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A History of the Reformation (Vol. 2 of 2)

244 So far as the Netherlands are concerned


understand sympathetically that multiform movement which was called in the sixteenth century _Anabaptism_, it is necessary to remember that it was not created by the Reformation, although it certainly received an impetus from the inspiration of the age. Its roots can be traced back for some centuries, and its pedigree has at least two stems which are essentially distinct, and were only occasionally combined. The one stem is the successions of the _Brethren_, a mediaeval, anti-clerical body of Christians whose history is written only in the records of Inquisitors of the mediaeval Church, where they appear under a variety of names, but are universally said to prize the Scriptures and to accept the Apostles' Creed.[243] The other existed in the continuous uprisings of the poor--peasants in rural districts and the lower classes in the towns--against the rich, which were a feature of the later Middle Ages.[244]

So far as the Netherlands are concerned, these popular outbreaks had been much more frequent among the towns' population than in the rural districts. The city patriciate ordinarily controlled the magistracy; but when flagrant cases of oppression arose, all the judicial, financial, and other functions of government were sure to be swept out of their hands in an outburst of popular fury. So much was this the case, that the real holders of power in the towns in the Netherlands during the first half of the sixteenth century were the artisans, strong

in their trade organisations. They had long known their power, and had been accustomed to exert it. The blood of a turbulent ancestry ran in their veins--of men who could endure for a time, but who, when roused by serious oppression, had been accustomed to defend themselves, and to give stroke for stroke. It is only natural to find among the artisans of the Flemish and Dutch towns a curious mingling of sublime self-sacrifice for what they believed to be the truth, of the mystical exaltation of the martyr occasionally breaking out in hysterical action, and the habit of defending themselves against almost any odds.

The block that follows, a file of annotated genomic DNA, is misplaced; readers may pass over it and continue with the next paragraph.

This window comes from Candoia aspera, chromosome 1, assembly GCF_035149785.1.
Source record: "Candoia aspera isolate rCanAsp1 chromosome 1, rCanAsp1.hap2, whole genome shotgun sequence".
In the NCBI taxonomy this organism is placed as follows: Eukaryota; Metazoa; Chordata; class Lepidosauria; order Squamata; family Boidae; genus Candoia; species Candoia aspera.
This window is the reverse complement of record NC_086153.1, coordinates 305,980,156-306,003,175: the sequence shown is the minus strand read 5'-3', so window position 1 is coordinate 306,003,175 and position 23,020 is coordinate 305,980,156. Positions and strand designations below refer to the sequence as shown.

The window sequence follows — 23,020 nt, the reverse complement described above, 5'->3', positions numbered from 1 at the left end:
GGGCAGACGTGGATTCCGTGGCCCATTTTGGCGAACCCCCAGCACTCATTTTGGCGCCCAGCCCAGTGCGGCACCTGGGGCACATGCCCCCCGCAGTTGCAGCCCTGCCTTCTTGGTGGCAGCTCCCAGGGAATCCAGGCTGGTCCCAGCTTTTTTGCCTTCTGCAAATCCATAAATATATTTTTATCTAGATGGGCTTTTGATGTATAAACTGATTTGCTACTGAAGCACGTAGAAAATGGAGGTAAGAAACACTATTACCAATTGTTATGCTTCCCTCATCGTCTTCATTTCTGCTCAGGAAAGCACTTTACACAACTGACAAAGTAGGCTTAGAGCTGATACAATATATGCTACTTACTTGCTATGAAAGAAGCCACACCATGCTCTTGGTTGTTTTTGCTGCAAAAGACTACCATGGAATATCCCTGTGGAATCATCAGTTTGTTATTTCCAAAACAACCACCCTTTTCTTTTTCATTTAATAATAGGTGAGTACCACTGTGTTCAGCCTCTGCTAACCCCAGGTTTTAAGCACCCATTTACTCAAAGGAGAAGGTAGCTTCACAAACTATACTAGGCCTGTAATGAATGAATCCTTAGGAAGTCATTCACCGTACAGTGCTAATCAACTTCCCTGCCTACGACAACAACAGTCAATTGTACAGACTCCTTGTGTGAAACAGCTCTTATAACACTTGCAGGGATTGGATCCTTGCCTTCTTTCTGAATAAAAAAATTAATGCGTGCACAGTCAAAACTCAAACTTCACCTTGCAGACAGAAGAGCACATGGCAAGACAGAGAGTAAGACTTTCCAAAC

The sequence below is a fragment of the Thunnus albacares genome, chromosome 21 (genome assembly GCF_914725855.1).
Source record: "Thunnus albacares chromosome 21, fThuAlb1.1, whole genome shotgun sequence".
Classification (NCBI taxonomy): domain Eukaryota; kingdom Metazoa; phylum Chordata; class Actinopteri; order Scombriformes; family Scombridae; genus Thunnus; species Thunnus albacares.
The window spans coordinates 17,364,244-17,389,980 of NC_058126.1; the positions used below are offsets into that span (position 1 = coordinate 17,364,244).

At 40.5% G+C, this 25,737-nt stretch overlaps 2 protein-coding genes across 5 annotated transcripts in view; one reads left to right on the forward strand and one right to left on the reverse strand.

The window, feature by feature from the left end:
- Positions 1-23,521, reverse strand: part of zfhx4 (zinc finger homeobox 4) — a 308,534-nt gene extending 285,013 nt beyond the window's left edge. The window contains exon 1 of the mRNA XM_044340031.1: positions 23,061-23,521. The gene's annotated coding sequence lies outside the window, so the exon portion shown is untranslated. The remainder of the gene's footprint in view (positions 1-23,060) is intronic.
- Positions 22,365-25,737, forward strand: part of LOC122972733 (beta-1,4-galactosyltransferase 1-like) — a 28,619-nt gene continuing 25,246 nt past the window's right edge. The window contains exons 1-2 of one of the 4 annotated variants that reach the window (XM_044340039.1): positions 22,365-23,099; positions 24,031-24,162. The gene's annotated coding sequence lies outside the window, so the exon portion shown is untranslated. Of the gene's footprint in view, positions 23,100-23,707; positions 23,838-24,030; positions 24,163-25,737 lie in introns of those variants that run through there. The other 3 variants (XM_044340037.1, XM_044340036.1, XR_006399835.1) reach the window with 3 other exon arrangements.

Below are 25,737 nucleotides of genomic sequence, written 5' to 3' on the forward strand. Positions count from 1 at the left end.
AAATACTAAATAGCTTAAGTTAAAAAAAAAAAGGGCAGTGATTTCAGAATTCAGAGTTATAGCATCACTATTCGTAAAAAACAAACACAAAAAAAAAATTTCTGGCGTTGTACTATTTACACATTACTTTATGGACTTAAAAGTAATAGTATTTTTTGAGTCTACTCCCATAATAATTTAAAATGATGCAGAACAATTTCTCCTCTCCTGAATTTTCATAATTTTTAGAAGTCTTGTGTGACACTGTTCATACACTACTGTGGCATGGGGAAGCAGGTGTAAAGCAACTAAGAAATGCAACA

So far as is known, the earliest Anabaptist martyrs were Jan Walen and two others belonging to Waterlandt. They were done to death in a peculiarly atrocious way at The Hague in 1527. Instead of being burnt alive, they were chained to a stake at some distance from a huge fire, and were slowly roasted to death. This frightful punishment seems to have been reserved for the Anabaptist martyrs. It was repeated at Haarlem in 1532, when a woman was drowned and her husband with two others was roasted alive. Some time in 1530, Jan Volkertz founded an Anabaptist congregation in Amsterdam which became so large as to attract the attention of the authorities. The head of the police (_schout_) in the city was ordered to apprehend them. Volkertz delivered himself up voluntarily. The greater part of the accused received timely warning from the _schout's_ wife. Nine were taken by night in their beds. These with their pastor were carried to The Hague and beheaded by express order of the Emperor. He also commanded that their heads should be sent to Amsterdam, where they were set on poles in a circle, the head of Volkertz being in the centre. This ghastly spectacle was so placed that it could be seen from the ships entering and leaving the harbour. All these martyrs, and many others whose deaths are duly recorded, were followers of Melchior Hoffman. Hoffman's views were those of the "Brethren" of the later Middle Ages, the _Old Evangelicals_ as they were called. In a paper of directions sent to Emden to assist in the organisation of an Anabaptist congregation there, he says:

"God's community knows no head but Christ. No other can be endured, for it is a brother- and sisterhood. The teachers have none who rule them spiritually but Christ. Teachers and ministers are not lords. The pastors have no authority except to preach God's Word and punish sins. A bishop must be elected out of his community. Where a pastor has thus been taken, and the guidance committed to him and to his deacon, a community should provide properly for those who help to build the Lord's house. When teachers are thus found, there is no fear that the communities will suffer spiritual hunger. A true preacher would willingly see the whole community prophesy."

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